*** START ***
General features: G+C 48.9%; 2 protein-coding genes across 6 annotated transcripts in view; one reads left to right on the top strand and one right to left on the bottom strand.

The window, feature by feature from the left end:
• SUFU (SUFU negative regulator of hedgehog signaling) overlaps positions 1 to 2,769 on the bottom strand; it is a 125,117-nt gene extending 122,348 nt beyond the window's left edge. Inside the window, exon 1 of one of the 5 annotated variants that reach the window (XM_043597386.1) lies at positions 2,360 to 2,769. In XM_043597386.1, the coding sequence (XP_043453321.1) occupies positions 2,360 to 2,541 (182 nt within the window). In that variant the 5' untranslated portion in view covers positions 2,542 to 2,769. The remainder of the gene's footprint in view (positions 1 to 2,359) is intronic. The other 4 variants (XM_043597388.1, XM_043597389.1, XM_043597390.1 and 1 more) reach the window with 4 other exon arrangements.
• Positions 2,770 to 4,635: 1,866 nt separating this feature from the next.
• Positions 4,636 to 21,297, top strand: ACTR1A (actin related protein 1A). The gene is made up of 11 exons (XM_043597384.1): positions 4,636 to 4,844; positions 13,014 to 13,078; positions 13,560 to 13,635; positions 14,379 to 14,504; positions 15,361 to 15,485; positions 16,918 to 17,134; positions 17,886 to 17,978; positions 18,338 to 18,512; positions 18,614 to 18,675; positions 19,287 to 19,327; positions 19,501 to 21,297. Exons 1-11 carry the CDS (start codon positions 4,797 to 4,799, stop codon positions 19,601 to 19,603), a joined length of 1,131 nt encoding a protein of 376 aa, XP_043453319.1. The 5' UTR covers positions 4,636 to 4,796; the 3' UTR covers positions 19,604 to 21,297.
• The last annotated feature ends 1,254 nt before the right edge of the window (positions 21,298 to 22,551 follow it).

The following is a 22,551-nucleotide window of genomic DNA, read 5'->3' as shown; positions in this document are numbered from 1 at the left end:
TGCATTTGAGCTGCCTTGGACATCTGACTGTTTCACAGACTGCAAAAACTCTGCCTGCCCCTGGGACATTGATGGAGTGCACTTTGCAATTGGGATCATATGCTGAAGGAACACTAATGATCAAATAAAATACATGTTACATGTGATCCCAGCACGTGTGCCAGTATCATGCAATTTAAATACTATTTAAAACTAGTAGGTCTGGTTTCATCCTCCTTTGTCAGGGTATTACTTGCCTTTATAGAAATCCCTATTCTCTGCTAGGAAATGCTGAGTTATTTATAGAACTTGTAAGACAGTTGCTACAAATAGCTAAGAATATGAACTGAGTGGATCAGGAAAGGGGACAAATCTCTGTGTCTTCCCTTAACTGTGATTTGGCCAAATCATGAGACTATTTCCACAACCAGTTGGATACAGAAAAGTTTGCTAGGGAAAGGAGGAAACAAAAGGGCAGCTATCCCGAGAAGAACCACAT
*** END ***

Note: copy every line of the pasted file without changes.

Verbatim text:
General features: G+C 48.9%; 2 protein-coding genes across 6 annotated transcripts in view; one reads left to right on the top strand and one right to left on the bottom strand.

The window, feature by feature from the left end:
• SUFU (SUFU negative regulator of hedgehog signaling) overlaps positions 1 to 2,769 on the bottom strand; it is a 125,117-nt gene extending 122,348 nt beyond the window's left edge. Inside the window, exon 1 of one of the 5 annotated variants that reach the window (XM_043597386.1) lies at positions 2,360 to 2,769. In XM_043597386.1, the coding sequence (XP_043453321.1) occupies positions 2,360 to 2,541 (182 nt within the window). In that variant the 5' untranslated portion in view covers positions 2,542 to 2,769. The remainder of the gene's footprint in view (positions 1 to 2,359) is intronic. The other 4 variants (XM_043597388.1, XM_043597389.1, XM_043597390.1 and 1 more) reach the window with 4 other exon arrangements.
• Positions 2,770 to 4,635: 1,866 nt separating this feature from the next.
• Positions 4,636 to 21,297, top strand: ACTR1A (actin related protein 1A). The gene is made up of 11 exons (XM_043597384.1): positions 4,636 to 4,844; positions 13,014 to 13,078; positions 13,560 to 13,635; positions 14,379 to 14,504; positions 15,361 to 15,485; positions 16,918 to 17,134; positions 17,886 to 17,978; positions 18,338 to 18,512; positions 18,614 to 18,675; positions 19,287 to 19,327; positions 19,501 to 21,297. Exons 1-11 carry the CDS (start codon positions 4,797 to 4,799, stop codon positions 19,601 to 19,603), a joined length of 1,131 nt encoding a protein of 376 aa, XP_043453319.1. The 5' UTR covers positions 4,636 to 4,796; the 3' UTR covers positions 19,604 to 21,297.
• The last annotated feature ends 1,254 nt before the right edge of the window (positions 21,298 to 22,551 follow it).

The following is a 22,551-nucleotide window of genomic DNA, read 5'->3' as shown; positions in this document are numbered from 1 at the left end:
TGCATTTGAGCTGCCTTGGACATCTGACTGTTTCACAGACTGCAAAAACTCTGCCTGCCCCTGGGACATTGATGGAGTGCACTTTGCAATTGGGATCATATGCTGAAGGAACACTAATGATCAAATAAAATACATGTTACATGTGATCCCAGCACGTGTGCCAGTATCATGCAATTTAAATACTATTTAAAACTAGTAGGTCTGGTTTCATCCTCCTTTGTCAGGGTATTACTTGCCTTTATAGAAATCCCTATTCTCTGCTAGGAAATGCTGAGTTATTTATAGAACTTGTAAGACAGTTGCTACAAATAGCTAAGAATATGAACTGAGTGGATCAGGAAAGGGGACAAATCTCTGTGTCTTCCCTTAACTGTGATTTGGCCAAATCATGAGACTATTTCCACAACCAGTTGGATACAGAAAAGTTTGCTAGGGAAAGGAGGAAACAAAAGGGCAGCTATCCCGAGAAGAACCACAT